Popular Atlanta Campaign Books

13+ [Hand Picked] Popular Books On Atlanta Campaign

Discover the list of some best books written on Atlanta Campaign by popular award winning authors. These book on topic Atlanta Campaign highly popular among the readers worldwide.

3.3/5

Atlanta and the War by Webb Garrison

Sherman's destruction of Atlanta during the Civil War was not a planned Union strategy, according to Webb Garrison, but the campaign made Atlanta a household name and sparked the city's growth toward world-class significance. Illustrated and indexed.

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3.7/5

Decision in the West: The Atlanta Campaign of 1864 by Albert E. Castel

Following a skirmish on June 28, 1864, a truce is called so the North can remove their dead and wounded. For two hours, Yankees and Rebels mingle, with some of the latter even assisting the former in their grisly work. Newspapers are exchanged. Northern coffee is swapped for Southern tobacco. Yanks crowd around two Rebel generals, soliciting and obtaining autographs. As the Following a skirmish on June 28, 1864, a truce is called so the North can remove their dead and wounded. For two hours, Yankees and Rebels mingle, with some of the latter even assisting the former in their grisly work. Newspapers are exchanged. Northern coffee is swapped for Southern tobacco. Yanks crowd around two Rebel generals, soliciting and obtaining autographs. As they part, a Confederate calls to a Yankee, "I hope to miss you, Yank, if I happen to shoot in your direction." "May I, never hit you Johnny if we fight again," comes the reply. The reprieve is short. A couple of months, dozens of battles, and more than 30,000 casualties later, the North takes Atlanta. One of the most dramatic and decisive episodes of the Civil War, the Atlanta Campaign was a military operation carried out on a grand scale across a spectacular landscape that pitted some of the war's best (and worst) general against each other. In Decision in the West, Albert Castel provides the first detailed history of the Campaign published since Jacob D. Cox's version appeared in 1882. Unlike Cox, who was a general in Sherman's army, Castel provides an objective perspective and a comprehensive account based on primary and secondary sources that have become available in the past 110 years. Castel gives a full and balanced treatment to the operations of both the Union and Confederate armies from the perspective of the common soldiers as well as the top generals. He offers new accounts and analyses of many of the major events of the campaign, and, in the process, corrects many long-standing myths, misconceptions, and mistakes. In particular, he challenges the standard view of Sherman's performance. Written in present tense to give a sense of immediacy and greater realism, Decision in the West demonstrates more definitively than any previous book how the capture of Atlanta by Sherman's army occurred and why it assured Northern victory in the Civil War.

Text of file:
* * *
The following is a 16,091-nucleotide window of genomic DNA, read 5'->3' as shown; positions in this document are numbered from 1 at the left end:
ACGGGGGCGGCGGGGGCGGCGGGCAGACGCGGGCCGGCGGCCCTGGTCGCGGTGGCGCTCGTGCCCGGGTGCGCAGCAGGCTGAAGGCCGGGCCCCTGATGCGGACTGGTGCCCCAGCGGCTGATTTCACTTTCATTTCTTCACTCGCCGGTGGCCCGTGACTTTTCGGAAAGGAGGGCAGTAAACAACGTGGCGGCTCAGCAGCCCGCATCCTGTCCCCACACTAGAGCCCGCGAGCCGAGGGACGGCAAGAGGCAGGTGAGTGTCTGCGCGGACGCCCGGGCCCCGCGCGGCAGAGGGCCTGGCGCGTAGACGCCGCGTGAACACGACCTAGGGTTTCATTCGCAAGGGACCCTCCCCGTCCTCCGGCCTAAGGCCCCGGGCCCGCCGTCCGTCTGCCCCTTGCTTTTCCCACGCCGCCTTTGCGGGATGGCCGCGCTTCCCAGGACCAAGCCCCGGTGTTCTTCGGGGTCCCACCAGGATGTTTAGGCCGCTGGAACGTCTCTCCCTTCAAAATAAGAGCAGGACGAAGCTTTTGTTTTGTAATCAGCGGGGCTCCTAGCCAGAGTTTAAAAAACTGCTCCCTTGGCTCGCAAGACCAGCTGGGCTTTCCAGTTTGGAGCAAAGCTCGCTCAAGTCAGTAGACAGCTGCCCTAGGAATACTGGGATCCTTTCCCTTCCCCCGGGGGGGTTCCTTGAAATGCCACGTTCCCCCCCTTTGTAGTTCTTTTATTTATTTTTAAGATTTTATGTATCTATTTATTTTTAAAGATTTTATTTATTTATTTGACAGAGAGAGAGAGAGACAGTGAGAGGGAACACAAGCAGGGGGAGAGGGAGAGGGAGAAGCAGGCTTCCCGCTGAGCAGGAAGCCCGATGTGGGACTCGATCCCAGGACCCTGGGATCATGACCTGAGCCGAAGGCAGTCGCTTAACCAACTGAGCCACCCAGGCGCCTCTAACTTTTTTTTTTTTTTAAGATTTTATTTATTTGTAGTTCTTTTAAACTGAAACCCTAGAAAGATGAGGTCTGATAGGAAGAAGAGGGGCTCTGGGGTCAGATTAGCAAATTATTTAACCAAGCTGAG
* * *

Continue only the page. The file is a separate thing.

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4.1/5

Battles for Atlanta: Sherman Moves East by Ronald H. Bailey

A gripping, comprehensive account of the Civil War, including eyewitness testimony, profiles of key personalities, period photographs, illustrations and artifacts, and detailed battle maps. Part of Time-Life Books' popular series on the Civil War, this book covers the Atlanta Campaign of 1864, starting in the winter of 1863-64 when Union general William T. Sherman and Conf A gripping, comprehensive account of the Civil War, including eyewitness testimony, profiles of key personalities, period photographs, illustrations and artifacts, and detailed battle maps. Part of Time-Life Books' popular series on the Civil War, this book covers the Atlanta Campaign of 1864, starting in the winter of 1863-64 when Union general William T. Sherman and Confederate general Joseph E. Johnston took command of the two opposing armies and continuing with the capture of Atlanta by Union forces in September 1864. The book is illustrated by maps, period engravings and paintings, and several dozen photographs.

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4.2/5

Slaughter at the Chapel: The Battle of Ezra Church, 1864 by Gary L. Ecelbarger

The Battle of Ezra Church was one of the deadliest engagements in the Atlanta Campaign of the Civil War and continues to be one of the least understood. Both official and unofficial reports failed to illuminate the true bloodshed of the conflict: one of every three engaged Confederates was killed or wounded, including four generals. Nor do those reports acknowledge the fl The Battle of Ezra Church was one of the deadliest engagements in the Atlanta Campaign of the Civil War and continues to be one of the least understood. Both official and unofficial reports failed to illuminate the true bloodshed of the conflict: one of every three engaged Confederates was killed or wounded, including four generals. Nor do those reports acknowledge the flaws—let alone the ultimate failure—of Confederate commander John Bell Hood’s plan to thwart Union general William Tecumseh Sherman’s southward advance. In an account that refutes and improves upon all other interpretations of the Battle of Ezra Church, noted battle historian Gary Ecelbarger consults extensive records, reports, and personal accounts to deliver a nuanced hour-by-hour overview of how the battle actually unfolded. His narrative fills in significant facts and facets of the battle that have long gone unexamined, correcting numerous conclusions that historians have reached about key officers’ intentions and actions before, during, and after this critical contest. Eleven troop movement maps by leading Civil War cartographer Hal Jespersen complement Ecelbarger’s analysis, detailing terrain and battle maneuvers to give the reader an on-the-ground perspective of the conflict. With new revelations based on solid primary-source documentation, Slaughter at the Chapel is the most comprehensive treatment of the Battle of Ezra Church yet written, as powerful in its implications as it is compelling in its moment-to-moment details.